The Glymphatic System: Novel Biomarker of Disease Severity and Therapeutic Target

Project: Research

Project Details

Project Description

Amyotrophic lateral sclerosis (ALS) is an inexorable condition characterised by the accumulation of hyperphosphorylated and ubiquitinated TDP-43 protein. Recent evidence also points to a prion-like self-propagation of TDP-43 misfolding via the interstitial and cerebrospinal fluids (CSF). As protein aggregation precedes the onset of neurodegeneration, new therapeutic strategies that target the spread of disease across the brain, including eliminating seed proteins and blocking cell-to-cell spread, are of vital importance.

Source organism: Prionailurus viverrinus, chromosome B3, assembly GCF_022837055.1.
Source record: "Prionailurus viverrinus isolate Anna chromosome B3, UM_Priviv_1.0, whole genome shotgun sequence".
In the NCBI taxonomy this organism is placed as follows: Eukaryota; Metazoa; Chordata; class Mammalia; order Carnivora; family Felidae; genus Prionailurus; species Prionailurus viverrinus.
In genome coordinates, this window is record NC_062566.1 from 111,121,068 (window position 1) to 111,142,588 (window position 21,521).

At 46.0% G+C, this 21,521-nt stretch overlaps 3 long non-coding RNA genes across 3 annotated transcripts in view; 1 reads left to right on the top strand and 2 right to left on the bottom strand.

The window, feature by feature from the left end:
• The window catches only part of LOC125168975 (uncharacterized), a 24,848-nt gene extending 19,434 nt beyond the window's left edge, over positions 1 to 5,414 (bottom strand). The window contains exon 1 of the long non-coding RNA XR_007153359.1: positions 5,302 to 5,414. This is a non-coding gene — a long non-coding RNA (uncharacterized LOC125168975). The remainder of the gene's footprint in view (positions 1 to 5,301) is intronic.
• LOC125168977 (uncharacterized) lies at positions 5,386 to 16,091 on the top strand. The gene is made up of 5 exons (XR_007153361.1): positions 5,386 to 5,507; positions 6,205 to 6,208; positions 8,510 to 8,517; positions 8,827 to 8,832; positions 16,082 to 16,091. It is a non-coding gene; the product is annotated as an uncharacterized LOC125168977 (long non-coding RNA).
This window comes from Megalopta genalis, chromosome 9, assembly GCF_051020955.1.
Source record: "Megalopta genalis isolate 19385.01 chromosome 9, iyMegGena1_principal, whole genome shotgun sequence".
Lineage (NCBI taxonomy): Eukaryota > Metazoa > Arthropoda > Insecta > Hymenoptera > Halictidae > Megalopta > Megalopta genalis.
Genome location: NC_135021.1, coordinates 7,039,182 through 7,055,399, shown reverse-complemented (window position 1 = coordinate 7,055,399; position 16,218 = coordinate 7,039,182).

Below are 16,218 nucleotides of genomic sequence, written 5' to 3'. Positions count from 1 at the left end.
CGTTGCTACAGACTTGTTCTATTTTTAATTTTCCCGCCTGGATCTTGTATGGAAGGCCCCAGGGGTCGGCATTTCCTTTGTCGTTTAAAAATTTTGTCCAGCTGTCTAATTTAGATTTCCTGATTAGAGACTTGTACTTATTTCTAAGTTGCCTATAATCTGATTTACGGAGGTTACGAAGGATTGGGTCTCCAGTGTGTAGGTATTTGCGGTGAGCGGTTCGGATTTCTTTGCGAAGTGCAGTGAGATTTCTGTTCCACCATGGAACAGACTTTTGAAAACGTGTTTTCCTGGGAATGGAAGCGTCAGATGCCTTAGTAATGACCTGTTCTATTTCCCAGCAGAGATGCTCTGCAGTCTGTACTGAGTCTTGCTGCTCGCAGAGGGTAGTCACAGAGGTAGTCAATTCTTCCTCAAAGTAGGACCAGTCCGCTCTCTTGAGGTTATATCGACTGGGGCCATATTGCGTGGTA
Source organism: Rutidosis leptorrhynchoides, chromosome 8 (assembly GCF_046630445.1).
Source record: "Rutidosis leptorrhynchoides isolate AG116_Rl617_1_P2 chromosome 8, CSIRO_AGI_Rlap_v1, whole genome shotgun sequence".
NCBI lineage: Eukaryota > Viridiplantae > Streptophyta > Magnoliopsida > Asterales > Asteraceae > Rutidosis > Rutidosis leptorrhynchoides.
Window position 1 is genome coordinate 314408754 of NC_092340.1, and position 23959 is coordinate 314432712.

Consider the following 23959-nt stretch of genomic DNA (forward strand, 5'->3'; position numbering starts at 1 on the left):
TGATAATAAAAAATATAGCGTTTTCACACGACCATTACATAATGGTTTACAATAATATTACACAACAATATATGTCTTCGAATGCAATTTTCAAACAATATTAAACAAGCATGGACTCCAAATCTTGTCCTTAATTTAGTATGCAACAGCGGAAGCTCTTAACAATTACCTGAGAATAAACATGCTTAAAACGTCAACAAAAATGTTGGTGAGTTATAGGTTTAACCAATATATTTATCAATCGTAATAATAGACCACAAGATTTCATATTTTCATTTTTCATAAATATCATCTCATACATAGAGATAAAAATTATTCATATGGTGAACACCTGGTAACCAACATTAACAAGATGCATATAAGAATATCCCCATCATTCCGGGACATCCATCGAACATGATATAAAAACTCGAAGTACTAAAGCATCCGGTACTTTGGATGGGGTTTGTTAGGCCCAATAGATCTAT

One potential therapeutic target is the glymphatic system; a network of perivascular spaces that becomes highly active during sleep, clearing waste, like TDP-43, from the brain. As sleep is disrupted in ALS, and sleep deprivation results in protein accumulation, we hypothesise that glymphatic function is impaired in ALS.
Using an innovative mouse model of ALS, we will investigate the relationship between sleep, glymphatic clearance, and TDP-43 pathology, and test a novel therapeutic, MK-1064, aimed at improving glymphatic function, to ameliorate TDP-43 pathophysiology.
Effective start/end date1/03/221/03/24